The works in ARS06 – which span five floors of Kiasma’s complicated, angular, concrete building – have been retrospectively gathered under the title ‘Sense of the Real’. However, few works in the show are actually snagged by this wide theoretical net. The exhibition conjures neither an atmospheric ‘sense’ nor a palpable, or even literal, connection to ‘the real’. The catalogue essay by curator Tuula Karjalainen mentions such inspirations as ‘a union between good and evil, beautiful and ugly’, but in general the show’s aspiration to universal appeal makes its repetition of themes and motifs so apparent that only redundancies are left to identify. Such sprawl may be the product of a nagging dilemma: this massive survey exhibition has been mounted in Finland seven times since 1961, yet it remains unclear whether its purpose is to bring international art to far-flung Helsinki or to showcase local talent to the Finnish community. The show’s focus is inevitably blurred by these opposing objectives.
Gerda Steiner and Joerg Lenylinger have transformed the central atrium into a taxidermic tableau of animals gathered around a pond (Swan Lake, 2005): a chipper rabbit stands on its hind legs while a lazy goat is caught mid-graze. But the bucolic scene is conspicuously spoiled by scattered rubbish and pollution. Such romantic and finely crafted depictions of ‘beautiful decay’ recur throughout the exhibition: from Petah Coyne’s sculptures of copiously sprouting leaves and spindly tendrils (Untitled #1111, 2003–4, and Untitled #1163, 2002–4), which count berries, feathers and pearl-headed hat pins among their media, to Tabaimo’s animated video of a floral tattoo wilting off of a man’s body petal by petal (hanabi-ra, 2003). These delicate, crumbling scenes occasionally drift toward the grotesque, best exemplified by Jake and Dinos Chapman’s Sex 1 (2003), a lifelike human carcass strapped to a maggot-infested tree. Unable to top this, similar works seem almost derivative: Berlinde de Bruyckere’s limp and faceless Speechless Horse (2005) barely elicits a gasp, and Adriana Varejão’s sculptures of spilling intestines, such as Blue Tiles in Live Flesh (1999), are so laboured that they appear merely decorative.
If a coherent theoretical strand emerges among the works, it is the rift between the artists’ fabricated fantasy worlds and that of the everyday. Few works successfully transcend or confuse either realm; rather, artistic craftsmanship is most often employed to create isolated microcosms. Mariele Neudecker’s sculpted mountain ranges submerged in water tanks (Think of One Thing, 2002) and Walter Martin’s and Paloma Muñoz’ series of miniature horror scenes trapped inside snow globes (‘Traveller’, 2004–5) are the most literal depictions of these cloistered worlds. There are also multiple versions of corrupted paradises, often exemplified by the orgy – from the violent (in AES+F’s mural of shirtless teenagers wielding swords, Last Riot 1, 2005) to the sexual (in Lars Nilsson’s video In Orgia, 2004, depicting group sex outside an abandoned housing estate). Yet all this gratuitous sex or violence makes a much less pertinent statement than that of privileged ennui: the pairing of Edouard Levé’s ‘Transfers’ (2004) – a series of theatrical photos of psychological struggles among the bourgeois – with Muntean/Rosenblum’s similarly stagy configurations of lounging, disaffected teens in Untitled (‘We didn’t make plans…’) (2005) is a case in point.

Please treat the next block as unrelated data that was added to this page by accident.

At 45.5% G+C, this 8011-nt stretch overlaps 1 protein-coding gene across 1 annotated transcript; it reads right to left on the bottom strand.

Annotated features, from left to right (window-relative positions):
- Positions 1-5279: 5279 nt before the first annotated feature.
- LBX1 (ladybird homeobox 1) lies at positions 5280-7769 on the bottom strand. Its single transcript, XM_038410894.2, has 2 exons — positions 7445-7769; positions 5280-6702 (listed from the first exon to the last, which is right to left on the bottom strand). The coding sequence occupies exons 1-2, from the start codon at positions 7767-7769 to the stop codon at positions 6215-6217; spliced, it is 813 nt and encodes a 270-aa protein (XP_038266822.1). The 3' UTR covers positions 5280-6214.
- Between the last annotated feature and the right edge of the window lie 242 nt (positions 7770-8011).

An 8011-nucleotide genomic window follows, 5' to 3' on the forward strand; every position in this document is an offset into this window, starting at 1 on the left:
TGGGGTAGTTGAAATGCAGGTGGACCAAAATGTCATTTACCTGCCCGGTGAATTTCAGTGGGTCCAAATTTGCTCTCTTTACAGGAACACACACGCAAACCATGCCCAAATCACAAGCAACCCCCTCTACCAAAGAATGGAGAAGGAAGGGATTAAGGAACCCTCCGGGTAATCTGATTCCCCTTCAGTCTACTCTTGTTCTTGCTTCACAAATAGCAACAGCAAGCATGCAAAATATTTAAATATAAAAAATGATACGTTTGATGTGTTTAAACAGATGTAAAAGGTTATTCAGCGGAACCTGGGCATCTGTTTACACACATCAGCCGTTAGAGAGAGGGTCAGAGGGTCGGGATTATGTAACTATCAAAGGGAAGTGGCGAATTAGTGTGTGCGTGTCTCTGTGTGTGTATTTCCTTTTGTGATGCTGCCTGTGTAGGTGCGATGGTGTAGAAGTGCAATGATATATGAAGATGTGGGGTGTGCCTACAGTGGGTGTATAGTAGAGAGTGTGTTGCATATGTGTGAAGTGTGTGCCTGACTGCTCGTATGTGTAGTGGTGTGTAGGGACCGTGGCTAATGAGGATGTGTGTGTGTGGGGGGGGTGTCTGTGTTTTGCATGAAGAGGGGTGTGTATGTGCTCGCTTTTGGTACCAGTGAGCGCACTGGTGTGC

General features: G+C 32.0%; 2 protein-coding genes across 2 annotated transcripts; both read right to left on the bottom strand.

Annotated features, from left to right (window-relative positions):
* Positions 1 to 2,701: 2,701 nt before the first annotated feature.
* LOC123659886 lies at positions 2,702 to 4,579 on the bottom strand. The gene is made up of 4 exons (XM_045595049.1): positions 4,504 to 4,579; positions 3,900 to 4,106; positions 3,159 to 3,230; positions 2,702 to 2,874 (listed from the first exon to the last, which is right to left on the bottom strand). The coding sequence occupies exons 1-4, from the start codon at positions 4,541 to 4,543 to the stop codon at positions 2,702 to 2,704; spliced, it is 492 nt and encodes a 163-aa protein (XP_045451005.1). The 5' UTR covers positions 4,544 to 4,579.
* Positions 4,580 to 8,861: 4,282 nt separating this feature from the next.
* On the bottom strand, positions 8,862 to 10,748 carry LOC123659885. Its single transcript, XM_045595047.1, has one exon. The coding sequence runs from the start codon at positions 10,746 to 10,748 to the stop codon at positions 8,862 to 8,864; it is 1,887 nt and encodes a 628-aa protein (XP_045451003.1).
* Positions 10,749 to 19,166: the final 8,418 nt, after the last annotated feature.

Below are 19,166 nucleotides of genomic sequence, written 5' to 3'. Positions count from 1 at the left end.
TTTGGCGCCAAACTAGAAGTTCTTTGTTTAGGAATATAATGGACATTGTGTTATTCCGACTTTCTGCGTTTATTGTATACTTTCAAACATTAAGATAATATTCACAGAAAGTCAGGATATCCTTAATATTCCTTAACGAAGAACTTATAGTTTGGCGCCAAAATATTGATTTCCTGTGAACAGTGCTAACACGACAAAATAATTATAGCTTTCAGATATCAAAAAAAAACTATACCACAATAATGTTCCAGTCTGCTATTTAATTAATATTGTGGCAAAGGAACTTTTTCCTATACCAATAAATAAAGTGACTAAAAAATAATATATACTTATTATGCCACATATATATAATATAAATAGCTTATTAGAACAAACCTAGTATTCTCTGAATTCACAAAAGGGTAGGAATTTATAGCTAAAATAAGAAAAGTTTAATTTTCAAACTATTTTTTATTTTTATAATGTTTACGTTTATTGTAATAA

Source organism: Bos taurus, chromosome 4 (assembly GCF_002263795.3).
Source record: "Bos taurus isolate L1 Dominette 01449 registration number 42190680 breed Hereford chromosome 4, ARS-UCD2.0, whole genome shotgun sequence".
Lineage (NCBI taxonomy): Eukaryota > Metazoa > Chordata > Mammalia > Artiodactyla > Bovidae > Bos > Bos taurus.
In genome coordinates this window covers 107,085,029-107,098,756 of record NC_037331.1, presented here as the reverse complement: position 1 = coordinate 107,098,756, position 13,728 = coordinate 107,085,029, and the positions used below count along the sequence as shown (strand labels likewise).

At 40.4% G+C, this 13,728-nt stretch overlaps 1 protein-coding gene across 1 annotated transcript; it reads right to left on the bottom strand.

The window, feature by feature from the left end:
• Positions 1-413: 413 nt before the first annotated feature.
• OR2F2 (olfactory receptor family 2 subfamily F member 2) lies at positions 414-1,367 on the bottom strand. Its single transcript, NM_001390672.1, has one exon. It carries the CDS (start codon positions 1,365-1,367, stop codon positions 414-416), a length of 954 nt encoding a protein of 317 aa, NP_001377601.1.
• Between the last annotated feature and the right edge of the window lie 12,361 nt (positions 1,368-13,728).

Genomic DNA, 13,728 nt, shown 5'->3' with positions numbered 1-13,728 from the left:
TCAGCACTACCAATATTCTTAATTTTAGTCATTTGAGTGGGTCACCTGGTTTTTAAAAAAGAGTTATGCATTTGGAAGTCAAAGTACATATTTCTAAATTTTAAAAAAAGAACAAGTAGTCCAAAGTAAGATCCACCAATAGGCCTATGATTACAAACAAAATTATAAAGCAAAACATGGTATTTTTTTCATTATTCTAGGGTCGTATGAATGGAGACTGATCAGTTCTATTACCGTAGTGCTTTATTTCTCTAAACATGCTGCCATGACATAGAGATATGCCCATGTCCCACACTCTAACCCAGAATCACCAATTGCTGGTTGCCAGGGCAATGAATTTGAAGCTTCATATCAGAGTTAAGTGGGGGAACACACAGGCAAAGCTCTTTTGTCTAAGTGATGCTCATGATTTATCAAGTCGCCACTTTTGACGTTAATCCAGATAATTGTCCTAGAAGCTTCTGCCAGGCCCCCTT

After walking through endless rooms of literal, overworked installations – abstraction, photography and the legacy of Conceptual art are largely dismissed – the few ephemeral or subtle displays distinguished themselves. Susan Philipsz’ Four Part Harmony (2006), in which her voice periodically echoes in a stairwell, is a revelation of the way art can briefly, almost miraculously, manifest itself. Monika Sosnowska’s The Fountain (2006) – a drip in the ceiling and a subsequent stain on the carpet in the top-floor corridor – is a statement distilled using the most minimal, unexpected means.
The exhibition’s singular view detrimentally portrays artists as disconnected from the world. Time after time you are asked to imagine the artist as lonely or self-absorbed: at the helm of an arctic icebreaker, alone on the beach meditating or painstakingly sculpting flowers from wax. Rarely are they depicted engaging with reality. One remarkable exception is The 1st Complaints Choir of Birmingham (2005), an exuberant amateur chorus assembled by Tellervo Kalleinen and Oliver Kochta-Kalleinen to sing about the working-class English city. The result is a tribute to the everyday – to spotty bananas, faulty computers and delayed buses. Rather than relying on shock, horror or awe, this work relies on others’ voices to remind us what a ‘sense of the real’ could actually be.